A Re-Veal-ing Detail: Challenging Matthew Syed on Kosher Slaughter

Campaigns against non-stun kosher and halal slaughter in Britain tend to come from three camps: animal welfare groups; the political right (broadly defined); and the secular centre-left. An example of the third of these is this piece by Matthew Syed (£), which was published by The Times at one minute past midnight on 1 January 2015. It seems an odd topic with which to usher in a New Year. I believe Syed’s argument, though doubtless well-intentioned, is fundamentally flawed. Below is my attempt to show why. For the sake of simplicity, I have largely restricted my own argument to Jewish stuff only – i.e. Judaism, kosher slaughter, and antisemitism – though a similar argument could be made in relation to Islam, halal slaughter and anti-Muslim prejudice.

We start with the title and sub-heading:

The slippery slope from halal meat to FGM

If we exempt ritual slaughter from animal welfare laws we open the door to far worse crimes

Well, that is certainly a provocative header – as it was surely intended to be. However, Syed himself probably didn’t write it. So let’s dive into the article itself. All emphases are mine.

I’ll be honest: I love meat. I like steak medium rare, lamb pink, and I am not averse to the occasional veal Milanese, particularly when it is served at Brocca, a rather nice Italian restaurant I know.

Veal, you say? That’s a fascinating throw-away comment. We’ll return to that at the end.

But, like most carnivores in this country, I also believe that animals should be slaughtered humanely. In fact, I think it is imperative.

“Most”? Here, Syed puts us on the look-out for some meat-eaters who do not believe that animals should be slaughtered humanely. Who could be so horrible? We shall find out whom he means, soon enough.

The law, unsurprisingly, takes the same view. Animal welfare legislation requires animals to be stunned before slaughter in order to minimise suffering. The stunning renders the animals largely impervious to pain before they are killed. There are also other rules and regulations that seek a balance between the rights of the animal and the practicalities of eating meat on a mass scale.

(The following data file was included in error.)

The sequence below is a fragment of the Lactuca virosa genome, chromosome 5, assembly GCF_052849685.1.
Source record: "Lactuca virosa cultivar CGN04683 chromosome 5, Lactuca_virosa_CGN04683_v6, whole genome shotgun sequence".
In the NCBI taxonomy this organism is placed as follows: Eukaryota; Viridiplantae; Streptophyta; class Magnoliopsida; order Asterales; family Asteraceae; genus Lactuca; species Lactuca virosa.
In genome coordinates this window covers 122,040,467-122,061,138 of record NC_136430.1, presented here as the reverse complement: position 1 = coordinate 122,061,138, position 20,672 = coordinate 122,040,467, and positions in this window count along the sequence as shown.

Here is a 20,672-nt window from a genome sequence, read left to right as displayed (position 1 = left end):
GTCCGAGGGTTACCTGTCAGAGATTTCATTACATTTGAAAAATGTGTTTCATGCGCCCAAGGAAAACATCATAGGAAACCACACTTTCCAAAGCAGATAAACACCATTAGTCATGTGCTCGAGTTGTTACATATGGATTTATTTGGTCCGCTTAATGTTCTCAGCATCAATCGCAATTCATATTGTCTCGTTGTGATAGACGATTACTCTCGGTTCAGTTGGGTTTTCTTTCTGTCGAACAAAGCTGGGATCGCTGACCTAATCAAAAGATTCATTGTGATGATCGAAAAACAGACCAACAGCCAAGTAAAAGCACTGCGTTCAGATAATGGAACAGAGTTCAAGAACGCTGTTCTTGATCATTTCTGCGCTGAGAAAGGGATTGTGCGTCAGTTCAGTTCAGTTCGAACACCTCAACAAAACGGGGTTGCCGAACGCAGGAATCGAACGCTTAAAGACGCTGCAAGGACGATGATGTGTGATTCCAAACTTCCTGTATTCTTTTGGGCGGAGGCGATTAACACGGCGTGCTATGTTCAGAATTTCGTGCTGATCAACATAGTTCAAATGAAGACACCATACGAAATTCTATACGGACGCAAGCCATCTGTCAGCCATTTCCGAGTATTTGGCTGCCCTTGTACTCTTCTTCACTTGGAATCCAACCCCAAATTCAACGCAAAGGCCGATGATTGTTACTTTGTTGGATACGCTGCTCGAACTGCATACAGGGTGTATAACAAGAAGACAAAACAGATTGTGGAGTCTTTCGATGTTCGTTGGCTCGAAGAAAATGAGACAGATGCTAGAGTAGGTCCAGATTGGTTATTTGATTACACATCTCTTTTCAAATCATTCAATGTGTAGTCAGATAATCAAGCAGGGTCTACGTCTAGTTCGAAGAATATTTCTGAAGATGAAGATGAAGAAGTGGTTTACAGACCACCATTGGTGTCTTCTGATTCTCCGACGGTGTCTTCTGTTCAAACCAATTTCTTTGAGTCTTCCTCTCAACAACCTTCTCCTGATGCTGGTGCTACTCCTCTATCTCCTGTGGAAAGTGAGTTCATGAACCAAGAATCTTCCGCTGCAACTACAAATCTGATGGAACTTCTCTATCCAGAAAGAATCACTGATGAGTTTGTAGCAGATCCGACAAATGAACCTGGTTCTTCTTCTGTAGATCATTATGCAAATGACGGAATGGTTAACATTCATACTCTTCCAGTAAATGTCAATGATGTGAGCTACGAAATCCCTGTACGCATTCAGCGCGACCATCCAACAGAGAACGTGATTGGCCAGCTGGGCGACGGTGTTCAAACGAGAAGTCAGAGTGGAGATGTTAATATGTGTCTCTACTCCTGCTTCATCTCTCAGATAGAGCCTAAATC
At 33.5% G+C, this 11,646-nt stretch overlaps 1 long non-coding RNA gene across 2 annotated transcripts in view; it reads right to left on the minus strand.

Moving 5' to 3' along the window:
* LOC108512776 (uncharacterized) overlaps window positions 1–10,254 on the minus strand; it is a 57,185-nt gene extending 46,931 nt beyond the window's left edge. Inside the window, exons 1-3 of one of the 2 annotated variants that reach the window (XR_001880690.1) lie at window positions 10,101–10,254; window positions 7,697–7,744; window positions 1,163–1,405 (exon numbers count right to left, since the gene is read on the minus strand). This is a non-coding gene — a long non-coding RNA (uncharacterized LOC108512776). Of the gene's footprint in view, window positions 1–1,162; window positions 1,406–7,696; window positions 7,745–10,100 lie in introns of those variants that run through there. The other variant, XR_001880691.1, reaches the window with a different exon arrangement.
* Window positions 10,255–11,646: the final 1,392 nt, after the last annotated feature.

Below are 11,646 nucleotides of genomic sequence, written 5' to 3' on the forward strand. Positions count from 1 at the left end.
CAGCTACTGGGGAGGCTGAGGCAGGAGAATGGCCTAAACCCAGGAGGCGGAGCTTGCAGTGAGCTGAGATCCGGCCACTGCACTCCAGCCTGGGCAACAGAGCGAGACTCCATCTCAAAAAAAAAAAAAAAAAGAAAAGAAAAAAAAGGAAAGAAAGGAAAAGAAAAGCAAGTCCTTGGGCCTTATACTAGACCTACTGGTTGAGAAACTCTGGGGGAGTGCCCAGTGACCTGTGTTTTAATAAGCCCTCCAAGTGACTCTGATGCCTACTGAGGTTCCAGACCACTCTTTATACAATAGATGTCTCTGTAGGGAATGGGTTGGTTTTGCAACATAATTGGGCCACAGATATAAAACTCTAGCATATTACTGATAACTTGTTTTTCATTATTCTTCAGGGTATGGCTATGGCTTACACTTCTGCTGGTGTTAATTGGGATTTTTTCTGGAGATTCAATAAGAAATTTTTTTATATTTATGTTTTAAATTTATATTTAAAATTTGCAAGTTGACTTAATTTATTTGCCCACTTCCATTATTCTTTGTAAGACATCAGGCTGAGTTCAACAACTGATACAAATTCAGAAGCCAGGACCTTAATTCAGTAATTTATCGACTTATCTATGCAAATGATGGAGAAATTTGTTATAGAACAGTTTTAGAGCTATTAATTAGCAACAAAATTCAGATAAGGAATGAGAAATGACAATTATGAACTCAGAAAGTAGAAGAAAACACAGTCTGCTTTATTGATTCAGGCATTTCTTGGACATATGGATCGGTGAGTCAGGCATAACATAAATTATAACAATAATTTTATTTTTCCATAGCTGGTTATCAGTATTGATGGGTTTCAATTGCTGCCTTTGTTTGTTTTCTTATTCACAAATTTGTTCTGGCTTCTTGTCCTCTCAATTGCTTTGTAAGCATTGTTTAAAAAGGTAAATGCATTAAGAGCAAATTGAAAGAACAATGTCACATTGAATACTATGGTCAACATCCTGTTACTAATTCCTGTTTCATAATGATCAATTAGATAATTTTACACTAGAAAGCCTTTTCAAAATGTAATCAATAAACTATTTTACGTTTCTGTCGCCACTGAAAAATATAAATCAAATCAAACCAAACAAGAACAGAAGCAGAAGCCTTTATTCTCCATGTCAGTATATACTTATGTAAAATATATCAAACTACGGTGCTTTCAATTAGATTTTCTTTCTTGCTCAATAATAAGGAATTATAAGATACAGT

Here, Syed appears to use two terms synonymously, though they in fact have quite different meaningsAnimal welfare activists say that humans can eat meat, but should treat animals humanely. Animal rights activists say that humans should not eat meat at all. Given that Syed has already said he eats meat, I assume he is concerned with animal welfare rather than with animal rights. If his real concern is animal rights, he should go vegan, and encourage others to do the same.

Some campaigners reckon that the law should go further to protect animals; others think that it is already too onerous.

But this is the stuff of democracy, isn’t it? People with different opinions trying to reach a conclusion based on something approaching rational deliberation. And for those who disagree with the conclusion, there is always the opportunity to campaign, to proselytise, and, indeed, to stand for parliament if they so wish. That is how you change the law.

Fine.

But it isn’t the only way. When it comes to meat, it turns out that there are exemptions. Jewish and Muslim sensibilities about ritual slaughter are given protected status, despite these practices being inhumane. Kosher meat is taken from animals that are never stunned pre-slaughter. Halal animals are stunned sometimes, but not always. Both types of meat are routinely served in restaurants, without labelling. The exception was granted on grounds of religious freedom.

Here, Syed reveals the identity of those carnivores who, apparently, do not believe that animals should be slaughtered humanely: Jews and Muslims, whose respective slaughter methods either never, or only sometimes, stun animals pre-slaughter; an exemption which is enshrined in law. “Sensibilities” seems an odd choice of word with which to characterise an important component of Judaism. Is Mr Syed suggesting that Jews are a bit too touchy?

At the risk of sounding just so touchy: why has Mr Syed chosen the term “ritual slaughter”? As David Fraser explains on page xi of his excellent book, Anti-Shechita Prosecutions in the Anglo-American World, 1855-1913this term is morally fraught: there is a long history of slippage, and a connection made, between the medieval blood libel, and discourse about kosher (and halal) slaughter. The medieval blood libel charged Jews with the ritual murder of Christian children. Discourse about kosher/halal slaughter frequently repackages this trope, although it is now animals, rather than children, who are the victims. Doubtless this is not in Syed’s mind: the term is, after all widely used. Fraser nonetheless prefers the term, “the Jewish mode of slaughter”.